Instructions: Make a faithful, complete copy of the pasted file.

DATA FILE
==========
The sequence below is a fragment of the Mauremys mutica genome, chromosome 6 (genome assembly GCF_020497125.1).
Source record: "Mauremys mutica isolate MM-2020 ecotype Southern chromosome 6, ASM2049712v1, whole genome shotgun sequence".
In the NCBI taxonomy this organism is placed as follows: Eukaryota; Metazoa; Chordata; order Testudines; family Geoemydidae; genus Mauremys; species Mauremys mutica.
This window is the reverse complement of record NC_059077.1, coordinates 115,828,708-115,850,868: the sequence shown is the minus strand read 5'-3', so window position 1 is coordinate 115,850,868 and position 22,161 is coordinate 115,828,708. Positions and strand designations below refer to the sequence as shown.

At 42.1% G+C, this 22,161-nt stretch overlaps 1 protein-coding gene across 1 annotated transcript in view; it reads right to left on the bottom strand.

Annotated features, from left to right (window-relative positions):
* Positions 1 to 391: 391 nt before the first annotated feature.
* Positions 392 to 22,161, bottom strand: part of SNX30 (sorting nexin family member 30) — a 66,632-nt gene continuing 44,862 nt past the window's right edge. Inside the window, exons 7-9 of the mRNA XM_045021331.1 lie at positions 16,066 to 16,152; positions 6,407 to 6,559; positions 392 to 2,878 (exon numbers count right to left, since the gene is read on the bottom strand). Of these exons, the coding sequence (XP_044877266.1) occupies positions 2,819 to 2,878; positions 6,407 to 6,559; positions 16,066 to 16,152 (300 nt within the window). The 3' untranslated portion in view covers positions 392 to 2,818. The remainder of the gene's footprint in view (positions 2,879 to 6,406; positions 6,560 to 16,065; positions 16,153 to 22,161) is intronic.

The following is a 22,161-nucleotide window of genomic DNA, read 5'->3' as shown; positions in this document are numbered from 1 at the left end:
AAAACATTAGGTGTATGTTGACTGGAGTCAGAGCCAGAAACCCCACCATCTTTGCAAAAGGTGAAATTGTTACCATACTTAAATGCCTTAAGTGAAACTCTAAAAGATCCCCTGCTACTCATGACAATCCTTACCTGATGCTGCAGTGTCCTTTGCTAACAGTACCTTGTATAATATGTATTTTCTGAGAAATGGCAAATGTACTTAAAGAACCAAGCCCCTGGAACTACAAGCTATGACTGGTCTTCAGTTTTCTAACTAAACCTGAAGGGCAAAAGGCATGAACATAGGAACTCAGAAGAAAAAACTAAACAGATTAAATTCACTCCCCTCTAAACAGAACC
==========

The sequence below is a fragment of the Mauremys mutica genome, chromosome 6 (genome assembly GCF_020497125.1).
Source record: "Mauremys mutica isolate MM-2020 ecotype Southern chromosome 6, ASM2049712v1, whole genome shotgun sequence".
In the NCBI taxonomy this organism is placed as follows: Eukaryota; Metazoa; Chordata; order Testudines; family Geoemydidae; genus Mauremys; species Mauremys mutica.
This window is the reverse complement of record NC_059077.1, coordinates 115,828,708-115,850,868: the sequence shown is the minus strand read 5'-3', so window position 1 is coordinate 115,850,868 and position 22,161 is coordinate 115,828,708. Positions and strand designations below refer to the sequence as shown.

At 42.1% G+C, this 22,161-nt stretch overlaps 1 protein-coding gene across 1 annotated transcript in view; it reads right to left on the bottom strand.

Annotated features, from left to right (window-relative positions):
* Positions 1 to 391: 391 nt before the first annotated feature.
* Positions 392 to 22,161, bottom strand: part of SNX30 (sorting nexin family member 30) — a 66,632-nt gene continuing 44,862 nt past the window's right edge. Inside the window, exons 7-9 of the mRNA XM_045021331.1 lie at positions 16,066 to 16,152; positions 6,407 to 6,559; positions 392 to 2,878 (exon numbers count right to left, since the gene is read on the bottom strand). Of these exons, the coding sequence (XP_044877266.1) occupies positions 2,819 to 2,878; positions 6,407 to 6,559; positions 16,066 to 16,152 (300 nt within the window). The 3' untranslated portion in view covers positions 392 to 2,818. The remainder of the gene's footprint in view (positions 2,879 to 6,406; positions 6,560 to 16,065; positions 16,153 to 22,161) is intronic.

The following is a 22,161-nucleotide window of genomic DNA, read 5'->3' as shown; positions in this document are numbered from 1 at the left end:
AAAACATTAGGTGTATGTTGACTGGAGTCAGAGCCAGAAACCCCACCATCTTTGCAAAAGGTGAAATTGTTACCATACTTAAATGCCTTAAGTGAAACTCTAAAAGATCCCCTGCTACTCATGACAATCCTTACCTGATGCTGCAGTGTCCTTTGCTAACAGTACCTTGTATAATATGTATTTTCTGAGAAATGGCAAATGTACTTAAAGAACCAAGCCCCTGGAACTACAAGCTATGACTGGTCTTCAGTTTTCTAACTAAACCTGAAGGGCAAAAGGCATGAACATAGGAACTCAGAAGAAAAAACTAAACAGATTAAATTCACTCCCCTCTAAACAGAACC